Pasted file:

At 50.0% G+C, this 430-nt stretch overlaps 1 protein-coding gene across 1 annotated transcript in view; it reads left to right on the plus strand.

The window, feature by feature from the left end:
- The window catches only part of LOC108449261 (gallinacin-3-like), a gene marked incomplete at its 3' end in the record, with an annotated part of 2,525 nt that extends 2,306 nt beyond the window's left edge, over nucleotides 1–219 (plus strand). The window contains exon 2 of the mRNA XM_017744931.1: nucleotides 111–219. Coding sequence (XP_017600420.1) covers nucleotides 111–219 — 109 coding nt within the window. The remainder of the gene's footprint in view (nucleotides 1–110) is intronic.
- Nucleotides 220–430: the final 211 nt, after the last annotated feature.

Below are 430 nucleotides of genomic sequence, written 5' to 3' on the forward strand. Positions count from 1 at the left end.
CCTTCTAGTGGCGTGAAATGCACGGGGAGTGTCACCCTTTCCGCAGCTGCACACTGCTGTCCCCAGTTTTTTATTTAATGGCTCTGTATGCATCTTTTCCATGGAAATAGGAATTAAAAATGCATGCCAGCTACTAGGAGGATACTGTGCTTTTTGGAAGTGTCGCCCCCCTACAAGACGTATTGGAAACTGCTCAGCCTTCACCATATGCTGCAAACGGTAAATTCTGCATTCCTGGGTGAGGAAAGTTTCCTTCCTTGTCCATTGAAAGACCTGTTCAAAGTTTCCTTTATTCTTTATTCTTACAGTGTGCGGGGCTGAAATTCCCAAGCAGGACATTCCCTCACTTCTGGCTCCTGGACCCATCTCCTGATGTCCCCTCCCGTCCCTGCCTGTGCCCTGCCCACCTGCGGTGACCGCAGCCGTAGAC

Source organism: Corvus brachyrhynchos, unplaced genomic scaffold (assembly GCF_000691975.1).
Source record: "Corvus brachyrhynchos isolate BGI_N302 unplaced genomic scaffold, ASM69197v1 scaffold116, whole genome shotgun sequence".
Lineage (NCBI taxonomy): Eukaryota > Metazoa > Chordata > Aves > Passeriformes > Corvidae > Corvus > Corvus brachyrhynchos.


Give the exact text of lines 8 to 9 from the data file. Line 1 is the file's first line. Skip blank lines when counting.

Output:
Source record: "Corvus brachyrhynchos isolate BGI_N302 unplaced genomic scaffold, ASM69197v1 scaffold116, whole genome shotgun sequence".
Lineage (NCBI taxonomy): Eukaryota > Metazoa > Chordata > Aves > Passeriformes > Corvidae > Corvus > Corvus brachyrhynchos.